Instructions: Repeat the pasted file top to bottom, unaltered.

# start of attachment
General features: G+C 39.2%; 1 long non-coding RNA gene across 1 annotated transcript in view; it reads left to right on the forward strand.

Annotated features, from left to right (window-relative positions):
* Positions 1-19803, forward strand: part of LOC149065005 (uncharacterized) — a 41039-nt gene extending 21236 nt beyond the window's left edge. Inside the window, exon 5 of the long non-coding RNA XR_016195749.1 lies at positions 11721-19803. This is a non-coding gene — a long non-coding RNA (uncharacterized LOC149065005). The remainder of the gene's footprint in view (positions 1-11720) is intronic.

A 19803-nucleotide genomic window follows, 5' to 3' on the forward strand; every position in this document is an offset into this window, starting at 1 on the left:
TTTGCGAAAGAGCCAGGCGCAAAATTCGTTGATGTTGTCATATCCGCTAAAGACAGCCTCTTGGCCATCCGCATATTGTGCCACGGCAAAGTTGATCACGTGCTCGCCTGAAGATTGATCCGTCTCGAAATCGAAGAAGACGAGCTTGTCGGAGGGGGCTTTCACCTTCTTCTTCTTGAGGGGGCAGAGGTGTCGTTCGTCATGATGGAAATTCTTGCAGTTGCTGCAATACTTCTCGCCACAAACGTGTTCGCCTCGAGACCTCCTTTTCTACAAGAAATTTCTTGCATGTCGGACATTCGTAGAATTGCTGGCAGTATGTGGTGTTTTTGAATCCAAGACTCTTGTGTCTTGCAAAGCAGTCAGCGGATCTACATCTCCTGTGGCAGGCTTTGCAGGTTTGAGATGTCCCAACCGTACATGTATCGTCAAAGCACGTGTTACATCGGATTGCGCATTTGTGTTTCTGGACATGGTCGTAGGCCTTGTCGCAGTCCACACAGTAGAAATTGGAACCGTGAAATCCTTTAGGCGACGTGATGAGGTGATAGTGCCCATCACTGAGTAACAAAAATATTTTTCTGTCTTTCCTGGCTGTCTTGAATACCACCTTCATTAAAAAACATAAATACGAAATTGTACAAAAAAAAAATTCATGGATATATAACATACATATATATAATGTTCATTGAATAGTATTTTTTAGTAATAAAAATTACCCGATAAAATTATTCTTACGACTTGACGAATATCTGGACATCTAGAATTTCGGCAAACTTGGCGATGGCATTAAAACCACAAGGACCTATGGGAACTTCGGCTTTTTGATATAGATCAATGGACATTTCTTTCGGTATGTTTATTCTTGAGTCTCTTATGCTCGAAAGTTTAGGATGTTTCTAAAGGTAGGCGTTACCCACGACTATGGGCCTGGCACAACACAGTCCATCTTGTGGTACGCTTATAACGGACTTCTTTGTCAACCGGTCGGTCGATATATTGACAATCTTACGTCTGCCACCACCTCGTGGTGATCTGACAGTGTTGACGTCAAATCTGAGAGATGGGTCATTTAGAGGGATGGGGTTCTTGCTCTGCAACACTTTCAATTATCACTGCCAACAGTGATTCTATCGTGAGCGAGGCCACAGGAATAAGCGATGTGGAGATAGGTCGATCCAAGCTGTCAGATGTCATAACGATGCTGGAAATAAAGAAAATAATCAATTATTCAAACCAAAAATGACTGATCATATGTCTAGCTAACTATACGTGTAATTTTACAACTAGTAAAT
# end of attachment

General features: G+C 39.2%; 1 long non-coding RNA gene across 1 annotated transcript in view; it reads left to right on the forward strand.

Annotated features, from left to right (window-relative positions):
* Positions 1-19803, forward strand: part of LOC149065005 (uncharacterized) — a 41039-nt gene extending 21236 nt beyond the window's left edge. Inside the window, exon 5 of the long non-coding RNA XR_016195749.1 lies at positions 11721-19803. This is a non-coding gene — a long non-coding RNA (uncharacterized LOC149065005). The remainder of the gene's footprint in view (positions 1-11720) is intronic.

A 19803-nucleotide genomic window follows, 5' to 3' on the forward strand; every position in this document is an offset into this window, starting at 1 on the left:
TTTGCGAAAGAGCCAGGCGCAAAATTCGTTGATGTTGTCATATCCGCTAAAGACAGCCTCTTGGCCATCCGCATATTGTGCCACGGCAAAGTTGATCACGTGCTCGCCTGAAGATTGATCCGTCTCGAAATCGAAGAAGACGAGCTTGTCGGAGGGGGCTTTCACCTTCTTCTTCTTGAGGGGGCAGAGGTGTCGTTCGTCATGATGGAAATTCTTGCAGTTGCTGCAATACTTCTCGCCACAAACGTGTTCGCCTCGAGACCTCCTTTTCTACAAGAAATTTCTTGCATGTCGGACATTCGTAGAATTGCTGGCAGTATGTGGTGTTTTTGAATCCAAGACTCTTGTGTCTTGCAAAGCAGTCAGCGGATCTACATCTCCTGTGGCAGGCTTTGCAGGTTTGAGATGTCCCAACCGTACATGTATCGTCAAAGCACGTGTTACATCGGATTGCGCATTTGTGTTTCTGGACATGGTCGTAGGCCTTGTCGCAGTCCACACAGTAGAAATTGGAACCGTGAAATCCTTTAGGCGACGTGATGAGGTGATAGTGCCCATCACTGAGTAACAAAAATATTTTTCTGTCTTTCCTGGCTGTCTTGAATACCACCTTCATTAAAAAACATAAATACGAAATTGTACAAAAAAAAAATTCATGGATATATAACATACATATATATAATGTTCATTGAATAGTATTTTTTAGTAATAAAAATTACCCGATAAAATTATTCTTACGACTTGACGAATATCTGGACATCTAGAATTTCGGCAAACTTGGCGATGGCATTAAAACCACAAGGACCTATGGGAACTTCGGCTTTTTGATATAGATCAATGGACATTTCTTTCGGTATGTTTATTCTTGAGTCTCTTATGCTCGAAAGTTTAGGATGTTTCTAAAGGTAGGCGTTACCCACGACTATGGGCCTGGCACAACACAGTCCATCTTGTGGTACGCTTATAACGGACTTCTTTGTCAACCGGTCGGTCGATATATTGACAATCTTACGTCTGCCACCACCTCGTGGTGATCTGACAGTGTTGACGTCAAATCTGAGAGATGGGTCATTTAGAGGGATGGGGTTCTTGCTCTGCAACACTTTCAATTATCACTGCCAACAGTGATTCTATCGTGAGCGAGGCCACAGGAATAAGCGATGTGGAGATAGGTCGATCCAAGCTGTCAGATGTCATAACGATGCTGGAAATAAAGAAAATAATCAATTATTCAAACCAAAAATGACTGATCATATGTCTAGCTAACTATACGTGTAATTTTACAACTAGTAAAT